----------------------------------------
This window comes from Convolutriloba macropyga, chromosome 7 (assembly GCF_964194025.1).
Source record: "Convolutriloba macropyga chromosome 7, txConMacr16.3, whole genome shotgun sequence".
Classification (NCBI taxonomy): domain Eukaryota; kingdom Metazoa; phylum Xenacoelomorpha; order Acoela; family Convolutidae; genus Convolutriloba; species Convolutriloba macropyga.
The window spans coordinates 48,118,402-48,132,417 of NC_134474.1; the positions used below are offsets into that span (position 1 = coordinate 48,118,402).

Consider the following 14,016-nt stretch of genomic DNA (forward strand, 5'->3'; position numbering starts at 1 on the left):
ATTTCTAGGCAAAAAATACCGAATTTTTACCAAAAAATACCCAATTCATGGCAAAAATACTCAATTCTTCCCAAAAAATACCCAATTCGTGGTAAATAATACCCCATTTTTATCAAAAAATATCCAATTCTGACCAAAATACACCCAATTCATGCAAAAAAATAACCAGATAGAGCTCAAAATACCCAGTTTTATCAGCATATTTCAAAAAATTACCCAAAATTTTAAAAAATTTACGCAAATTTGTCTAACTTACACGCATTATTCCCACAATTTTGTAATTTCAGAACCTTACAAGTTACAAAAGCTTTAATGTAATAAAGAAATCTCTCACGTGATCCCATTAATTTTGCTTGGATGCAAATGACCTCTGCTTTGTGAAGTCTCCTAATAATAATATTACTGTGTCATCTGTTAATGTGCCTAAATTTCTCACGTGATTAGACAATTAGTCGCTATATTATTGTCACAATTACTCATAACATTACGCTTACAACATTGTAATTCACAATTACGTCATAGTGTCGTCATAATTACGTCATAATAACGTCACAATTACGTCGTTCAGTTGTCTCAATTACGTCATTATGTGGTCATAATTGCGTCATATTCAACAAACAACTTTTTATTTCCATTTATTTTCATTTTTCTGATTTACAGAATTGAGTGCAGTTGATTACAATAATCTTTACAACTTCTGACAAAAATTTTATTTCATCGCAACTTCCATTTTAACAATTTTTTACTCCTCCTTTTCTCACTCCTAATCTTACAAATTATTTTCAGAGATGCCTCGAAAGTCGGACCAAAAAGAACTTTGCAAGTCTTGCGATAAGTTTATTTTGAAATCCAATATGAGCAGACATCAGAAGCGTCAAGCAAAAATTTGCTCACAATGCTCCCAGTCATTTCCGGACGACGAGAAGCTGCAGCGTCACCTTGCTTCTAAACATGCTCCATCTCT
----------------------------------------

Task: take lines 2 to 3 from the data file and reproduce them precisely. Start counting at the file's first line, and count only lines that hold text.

Source record: "Convolutriloba macropyga chromosome 7, txConMacr16.3, whole genome shotgun sequence".
Classification (NCBI taxonomy): domain Eukaryota; kingdom Metazoa; phylum Xenacoelomorpha; order Acoela; family Convolutidae; genus Convolutriloba; species Convolutriloba macropyga.